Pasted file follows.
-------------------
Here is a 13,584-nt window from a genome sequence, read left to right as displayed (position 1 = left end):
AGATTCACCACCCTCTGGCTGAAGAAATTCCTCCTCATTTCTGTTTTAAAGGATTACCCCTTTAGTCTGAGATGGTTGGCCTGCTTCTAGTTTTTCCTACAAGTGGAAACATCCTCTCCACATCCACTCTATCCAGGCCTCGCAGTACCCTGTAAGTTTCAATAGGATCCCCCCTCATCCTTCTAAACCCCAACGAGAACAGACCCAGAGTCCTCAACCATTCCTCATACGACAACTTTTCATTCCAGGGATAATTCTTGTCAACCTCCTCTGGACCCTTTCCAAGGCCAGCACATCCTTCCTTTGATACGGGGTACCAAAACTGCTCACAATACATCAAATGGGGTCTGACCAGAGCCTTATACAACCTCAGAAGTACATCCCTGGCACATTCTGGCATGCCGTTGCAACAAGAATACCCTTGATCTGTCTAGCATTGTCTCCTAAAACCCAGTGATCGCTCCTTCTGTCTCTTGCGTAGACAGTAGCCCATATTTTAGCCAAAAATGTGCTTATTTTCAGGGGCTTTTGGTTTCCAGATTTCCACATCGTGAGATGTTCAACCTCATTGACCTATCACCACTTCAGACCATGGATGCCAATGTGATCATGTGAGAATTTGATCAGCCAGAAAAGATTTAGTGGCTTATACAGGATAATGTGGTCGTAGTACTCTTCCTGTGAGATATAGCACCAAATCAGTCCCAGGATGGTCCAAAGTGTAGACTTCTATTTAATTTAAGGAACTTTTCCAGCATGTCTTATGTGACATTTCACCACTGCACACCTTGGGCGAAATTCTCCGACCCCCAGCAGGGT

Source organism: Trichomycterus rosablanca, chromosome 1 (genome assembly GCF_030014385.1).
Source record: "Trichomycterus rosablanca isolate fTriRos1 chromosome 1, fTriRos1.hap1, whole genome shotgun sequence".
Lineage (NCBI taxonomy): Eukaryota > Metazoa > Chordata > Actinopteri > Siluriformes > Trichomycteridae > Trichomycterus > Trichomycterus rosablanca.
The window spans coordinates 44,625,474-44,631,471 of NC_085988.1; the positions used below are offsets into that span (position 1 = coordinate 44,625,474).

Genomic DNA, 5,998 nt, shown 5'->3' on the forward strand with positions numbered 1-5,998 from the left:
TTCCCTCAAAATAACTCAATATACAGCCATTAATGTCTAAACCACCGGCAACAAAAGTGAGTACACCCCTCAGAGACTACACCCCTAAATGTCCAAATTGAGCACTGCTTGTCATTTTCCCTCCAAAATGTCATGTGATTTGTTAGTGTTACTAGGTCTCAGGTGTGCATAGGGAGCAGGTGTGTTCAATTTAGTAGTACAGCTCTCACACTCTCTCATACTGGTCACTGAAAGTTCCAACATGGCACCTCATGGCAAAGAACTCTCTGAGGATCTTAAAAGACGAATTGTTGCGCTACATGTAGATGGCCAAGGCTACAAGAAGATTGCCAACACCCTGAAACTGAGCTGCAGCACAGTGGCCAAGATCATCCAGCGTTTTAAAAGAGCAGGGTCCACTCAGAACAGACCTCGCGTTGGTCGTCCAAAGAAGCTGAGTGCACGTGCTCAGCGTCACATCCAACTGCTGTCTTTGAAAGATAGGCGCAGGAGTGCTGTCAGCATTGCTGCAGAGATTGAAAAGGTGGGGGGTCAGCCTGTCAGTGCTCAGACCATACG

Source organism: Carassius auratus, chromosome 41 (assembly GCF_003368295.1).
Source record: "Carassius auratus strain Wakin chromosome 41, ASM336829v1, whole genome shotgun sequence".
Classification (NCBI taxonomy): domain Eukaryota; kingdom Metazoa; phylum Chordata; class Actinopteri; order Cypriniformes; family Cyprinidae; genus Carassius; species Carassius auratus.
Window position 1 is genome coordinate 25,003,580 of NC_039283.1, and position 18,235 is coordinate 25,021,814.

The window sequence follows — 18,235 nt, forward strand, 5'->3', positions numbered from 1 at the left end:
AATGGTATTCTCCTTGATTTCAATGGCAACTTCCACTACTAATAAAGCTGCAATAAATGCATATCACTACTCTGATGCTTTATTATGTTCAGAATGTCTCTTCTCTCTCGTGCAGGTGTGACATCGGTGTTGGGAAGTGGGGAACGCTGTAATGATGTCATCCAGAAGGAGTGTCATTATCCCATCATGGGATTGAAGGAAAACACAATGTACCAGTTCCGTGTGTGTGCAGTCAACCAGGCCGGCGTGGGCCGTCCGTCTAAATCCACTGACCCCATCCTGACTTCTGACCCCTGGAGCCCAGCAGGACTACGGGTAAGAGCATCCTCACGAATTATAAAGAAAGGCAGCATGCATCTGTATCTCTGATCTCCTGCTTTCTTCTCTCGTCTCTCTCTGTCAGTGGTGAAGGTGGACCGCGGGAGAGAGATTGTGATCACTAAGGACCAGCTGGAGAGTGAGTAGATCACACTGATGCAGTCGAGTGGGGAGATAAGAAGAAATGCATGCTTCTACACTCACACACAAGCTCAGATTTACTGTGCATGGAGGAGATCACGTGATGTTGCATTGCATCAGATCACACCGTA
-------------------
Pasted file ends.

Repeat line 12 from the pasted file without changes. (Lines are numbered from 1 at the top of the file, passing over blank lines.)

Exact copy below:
Window position 1 is genome coordinate 25,003,580 of NC_039283.1, and position 18,235 is coordinate 25,021,814.